From the foregoing and with reference to the various figure drawings, those skilled in the art will appreciate that certain modifications can also be made to the present disclosure without departing from the scope of the present disclosure. For example, although only an elastin biomaterial 10′ has been described herein, it is contemplated that other biomaterials may also be sealed to heal, repair, replace and/or reconstruct tissue, e.g., collagen-based materials, elastin-based materials and fibrin-based materials. Moreover, the biomaterials may be natural, synthetic and/or engineered biomaterials depending upon a particular purpose. The biomaterials may be sealed or fused to tissue substrates, soft tissue (lung, intestine, bowel, blood vessels, muscles, skin, etc.) or other biomaterials utilizing the aforedescribed vessel sealing instruments (or other vessel sealing instruments). As can be appreciated, each particular type of biomaterial may have different sealing parameters and optimum gap and pressure ranges. For example, it is contemplated that Cook Surgical Surgisis Gold porcine collagen biomaterial which is commonly used for hernia repair graft may be fused with fresh porcine peritoneum or fresh porcine fascia or fused with another graft of Surgical Surgisis Gold material to produce a desired surgical result. It is envisioned that Surgical Surgisis Gold may be fused with itself, other biomaterials or other types of human tissues to create various types of aforedescribed grafts, fusions, anastomoses and/or tissue seals. Moreover and as can be appreciated, sheets or patches of Surgical Surgisis Gold may be selectively varied in size, thickness and shape and/or may be formed into molds and scaffolding depending upon the intended purpose for the biomaterial.

Moreover, the RF energy may need to be regulated or controlled (feedback loop, algorithm, closed loop system, etc.) depending upon the type of biomaterial. It is envisioned that various sensors may be employed to closely monitor various tissue parameters (impedance, temperature, moisture, etc.) to optimize the sealing process for each type of biomaterial.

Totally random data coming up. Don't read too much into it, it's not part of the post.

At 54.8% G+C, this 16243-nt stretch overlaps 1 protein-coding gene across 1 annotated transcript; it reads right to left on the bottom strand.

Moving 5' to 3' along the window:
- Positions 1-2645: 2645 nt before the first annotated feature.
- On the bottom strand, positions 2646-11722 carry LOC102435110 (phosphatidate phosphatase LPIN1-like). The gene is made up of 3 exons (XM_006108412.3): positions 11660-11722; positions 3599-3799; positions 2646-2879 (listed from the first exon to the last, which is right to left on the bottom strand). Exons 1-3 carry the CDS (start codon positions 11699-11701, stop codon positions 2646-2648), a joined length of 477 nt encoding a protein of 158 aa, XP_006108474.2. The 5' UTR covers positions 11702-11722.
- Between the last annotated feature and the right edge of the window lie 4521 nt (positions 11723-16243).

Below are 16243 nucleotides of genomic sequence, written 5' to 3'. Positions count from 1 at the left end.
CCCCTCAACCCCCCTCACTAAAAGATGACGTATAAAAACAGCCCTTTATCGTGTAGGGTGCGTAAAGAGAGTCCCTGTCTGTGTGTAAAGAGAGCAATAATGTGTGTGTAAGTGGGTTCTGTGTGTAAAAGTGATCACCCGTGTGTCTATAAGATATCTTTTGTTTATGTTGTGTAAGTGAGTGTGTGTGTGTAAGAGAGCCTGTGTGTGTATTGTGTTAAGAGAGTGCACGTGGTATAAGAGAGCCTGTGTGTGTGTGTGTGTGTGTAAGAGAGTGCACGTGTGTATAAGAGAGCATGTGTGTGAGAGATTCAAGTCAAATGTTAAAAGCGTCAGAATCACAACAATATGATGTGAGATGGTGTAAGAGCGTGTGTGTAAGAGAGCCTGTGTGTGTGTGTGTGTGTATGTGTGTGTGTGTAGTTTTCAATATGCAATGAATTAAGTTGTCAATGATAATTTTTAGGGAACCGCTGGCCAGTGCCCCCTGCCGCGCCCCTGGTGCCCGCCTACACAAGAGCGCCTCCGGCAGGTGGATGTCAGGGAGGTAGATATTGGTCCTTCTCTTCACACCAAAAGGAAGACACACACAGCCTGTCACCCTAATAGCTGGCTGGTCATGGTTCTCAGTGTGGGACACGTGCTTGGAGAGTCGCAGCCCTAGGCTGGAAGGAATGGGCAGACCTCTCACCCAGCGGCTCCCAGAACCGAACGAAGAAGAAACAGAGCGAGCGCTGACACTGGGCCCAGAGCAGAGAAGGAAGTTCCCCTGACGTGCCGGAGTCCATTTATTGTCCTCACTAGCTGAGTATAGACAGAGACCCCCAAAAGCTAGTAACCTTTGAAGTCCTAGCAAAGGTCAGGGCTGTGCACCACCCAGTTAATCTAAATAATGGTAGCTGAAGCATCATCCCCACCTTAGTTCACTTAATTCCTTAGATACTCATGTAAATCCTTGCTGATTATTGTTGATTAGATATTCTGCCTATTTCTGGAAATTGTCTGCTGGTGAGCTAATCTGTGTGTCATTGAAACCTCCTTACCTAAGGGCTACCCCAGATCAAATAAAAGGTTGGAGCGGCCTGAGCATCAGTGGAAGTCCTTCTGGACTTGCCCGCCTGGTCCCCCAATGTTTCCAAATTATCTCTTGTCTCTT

It is also envisioned that the forceps 200, 500 and 700 may be designed such that it is fully or partially disposable depending upon a particular purpose or to achieve a particular result. For example, jaw assembly 400 may be selectively and releasably engageable with the distal end 214 of the shaft 212 and/or the proximal end 216 of shaft 212 may be selectively and releasably engageable with the housing 220 and the handle assembly 230. In either of these two instances, the forceps 200 would be considered “partially disposable” or “reposable”, i.e., a new or different jaw assembly 400 (or jaw assembly 400 and shaft 212) selectively replaces the old jaw assembly 400 as needed.

It is also envisioned that the jaws members 410 and 420 may closed in a tip-based or heel-based fashion. Alternatively, the jaw members 410 and 420 may close in a parallel or independently floating (with respect to parallel) fashion. It is also contemplated that optimizing hydration levels of a biomaterial prior to sealing may be desired, e.g., pressing the biomaterial with gauze. This may be included as an additional step in the sealing process.

As mentioned above, for certain applications, it may be desirable to use the biomaterial with a supporting material having strong mechanical properties, e.g., polymers, such as woven polyethylene terepthalate (Dacron), teflon, polyolefin copolymer, polyurethane polyvinyl alcohol, polyacrylic or other polymers.